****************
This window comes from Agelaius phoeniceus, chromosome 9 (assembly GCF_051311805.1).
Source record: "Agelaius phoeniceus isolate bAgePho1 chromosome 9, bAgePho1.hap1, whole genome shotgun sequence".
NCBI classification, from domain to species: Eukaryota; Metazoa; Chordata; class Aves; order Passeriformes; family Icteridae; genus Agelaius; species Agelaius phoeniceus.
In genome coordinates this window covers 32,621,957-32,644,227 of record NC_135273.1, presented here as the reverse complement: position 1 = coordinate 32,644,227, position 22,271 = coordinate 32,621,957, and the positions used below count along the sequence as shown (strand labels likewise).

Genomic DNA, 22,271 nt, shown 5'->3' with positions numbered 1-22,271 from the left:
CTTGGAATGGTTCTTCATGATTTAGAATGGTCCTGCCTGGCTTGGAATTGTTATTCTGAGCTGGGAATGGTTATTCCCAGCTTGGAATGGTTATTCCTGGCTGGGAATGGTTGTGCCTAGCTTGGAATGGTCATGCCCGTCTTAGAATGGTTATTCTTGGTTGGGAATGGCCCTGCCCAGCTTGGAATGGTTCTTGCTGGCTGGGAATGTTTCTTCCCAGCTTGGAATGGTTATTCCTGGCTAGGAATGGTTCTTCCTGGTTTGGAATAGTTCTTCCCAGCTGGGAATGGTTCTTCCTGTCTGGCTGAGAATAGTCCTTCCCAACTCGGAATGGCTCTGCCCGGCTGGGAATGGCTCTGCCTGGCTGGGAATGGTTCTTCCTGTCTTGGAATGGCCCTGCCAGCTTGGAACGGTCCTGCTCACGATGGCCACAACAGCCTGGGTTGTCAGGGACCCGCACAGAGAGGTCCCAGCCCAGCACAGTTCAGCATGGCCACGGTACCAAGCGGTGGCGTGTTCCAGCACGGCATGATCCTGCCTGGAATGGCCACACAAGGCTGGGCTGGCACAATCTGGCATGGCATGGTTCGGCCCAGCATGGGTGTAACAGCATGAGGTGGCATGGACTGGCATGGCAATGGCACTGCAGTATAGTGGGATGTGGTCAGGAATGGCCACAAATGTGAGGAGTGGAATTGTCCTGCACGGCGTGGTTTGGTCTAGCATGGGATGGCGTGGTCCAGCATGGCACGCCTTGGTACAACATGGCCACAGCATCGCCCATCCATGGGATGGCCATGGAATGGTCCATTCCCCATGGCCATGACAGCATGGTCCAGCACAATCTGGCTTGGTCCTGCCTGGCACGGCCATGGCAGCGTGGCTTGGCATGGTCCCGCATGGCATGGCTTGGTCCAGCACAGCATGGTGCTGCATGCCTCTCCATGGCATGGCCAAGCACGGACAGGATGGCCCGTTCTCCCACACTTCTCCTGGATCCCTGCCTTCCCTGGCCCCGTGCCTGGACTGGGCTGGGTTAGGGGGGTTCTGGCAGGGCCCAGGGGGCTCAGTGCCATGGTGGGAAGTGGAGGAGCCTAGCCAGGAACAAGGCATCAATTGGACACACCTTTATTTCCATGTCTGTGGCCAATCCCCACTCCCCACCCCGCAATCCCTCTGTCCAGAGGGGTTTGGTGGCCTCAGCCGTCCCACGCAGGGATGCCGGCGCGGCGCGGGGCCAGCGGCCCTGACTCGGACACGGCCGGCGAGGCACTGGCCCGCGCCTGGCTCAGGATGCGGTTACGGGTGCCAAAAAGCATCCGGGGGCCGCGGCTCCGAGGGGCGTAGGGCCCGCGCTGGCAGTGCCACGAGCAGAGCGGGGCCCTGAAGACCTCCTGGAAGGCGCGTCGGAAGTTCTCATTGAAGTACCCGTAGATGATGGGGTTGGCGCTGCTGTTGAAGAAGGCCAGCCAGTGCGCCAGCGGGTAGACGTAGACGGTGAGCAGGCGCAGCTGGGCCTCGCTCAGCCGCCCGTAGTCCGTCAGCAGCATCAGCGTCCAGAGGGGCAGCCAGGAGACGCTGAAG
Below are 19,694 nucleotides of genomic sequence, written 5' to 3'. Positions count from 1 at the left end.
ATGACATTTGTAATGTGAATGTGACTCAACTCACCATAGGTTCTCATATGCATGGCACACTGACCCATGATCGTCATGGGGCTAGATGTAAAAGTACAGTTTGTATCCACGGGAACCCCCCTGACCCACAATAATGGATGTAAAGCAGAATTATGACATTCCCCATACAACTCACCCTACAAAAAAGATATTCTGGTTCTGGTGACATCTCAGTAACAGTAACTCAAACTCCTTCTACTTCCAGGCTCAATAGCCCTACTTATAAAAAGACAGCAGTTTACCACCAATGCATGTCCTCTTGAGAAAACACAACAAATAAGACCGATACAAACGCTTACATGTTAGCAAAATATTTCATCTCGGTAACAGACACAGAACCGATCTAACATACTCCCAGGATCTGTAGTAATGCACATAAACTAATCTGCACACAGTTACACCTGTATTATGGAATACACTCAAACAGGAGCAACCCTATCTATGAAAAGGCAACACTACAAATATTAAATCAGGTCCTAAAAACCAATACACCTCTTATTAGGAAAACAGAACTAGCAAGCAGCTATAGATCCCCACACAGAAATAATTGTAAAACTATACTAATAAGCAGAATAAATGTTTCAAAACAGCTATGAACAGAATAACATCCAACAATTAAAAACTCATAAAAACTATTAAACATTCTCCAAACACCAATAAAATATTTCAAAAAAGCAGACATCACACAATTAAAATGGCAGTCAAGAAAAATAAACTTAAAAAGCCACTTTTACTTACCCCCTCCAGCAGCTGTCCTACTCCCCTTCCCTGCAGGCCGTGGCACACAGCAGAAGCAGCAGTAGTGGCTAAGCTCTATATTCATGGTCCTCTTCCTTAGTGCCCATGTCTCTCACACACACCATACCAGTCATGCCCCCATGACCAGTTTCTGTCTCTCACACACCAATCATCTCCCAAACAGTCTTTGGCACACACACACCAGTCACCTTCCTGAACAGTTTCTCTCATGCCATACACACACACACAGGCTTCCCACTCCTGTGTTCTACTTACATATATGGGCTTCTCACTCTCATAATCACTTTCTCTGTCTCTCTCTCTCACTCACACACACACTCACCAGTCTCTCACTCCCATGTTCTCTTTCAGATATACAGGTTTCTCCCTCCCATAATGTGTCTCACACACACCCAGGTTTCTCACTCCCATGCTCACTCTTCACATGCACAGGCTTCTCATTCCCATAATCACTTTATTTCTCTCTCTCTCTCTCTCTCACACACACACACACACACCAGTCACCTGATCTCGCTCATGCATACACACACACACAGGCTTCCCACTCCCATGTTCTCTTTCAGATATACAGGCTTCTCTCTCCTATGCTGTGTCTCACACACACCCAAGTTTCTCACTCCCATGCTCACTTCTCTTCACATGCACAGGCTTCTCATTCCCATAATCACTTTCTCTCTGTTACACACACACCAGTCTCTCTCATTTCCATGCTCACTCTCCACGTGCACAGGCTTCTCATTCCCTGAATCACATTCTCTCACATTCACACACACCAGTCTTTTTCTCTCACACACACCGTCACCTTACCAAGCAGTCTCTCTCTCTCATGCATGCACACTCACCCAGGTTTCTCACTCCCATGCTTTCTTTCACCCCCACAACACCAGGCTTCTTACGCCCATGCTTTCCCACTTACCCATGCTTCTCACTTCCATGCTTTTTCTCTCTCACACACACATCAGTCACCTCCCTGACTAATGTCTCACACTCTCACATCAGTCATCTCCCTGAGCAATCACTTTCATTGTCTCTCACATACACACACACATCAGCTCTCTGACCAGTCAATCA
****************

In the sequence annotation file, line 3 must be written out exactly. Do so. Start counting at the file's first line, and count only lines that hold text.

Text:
NCBI classification, from domain to species: Eukaryota; Metazoa; Chordata; class Aves; order Passeriformes; family Icteridae; genus Agelaius; species Agelaius phoeniceus.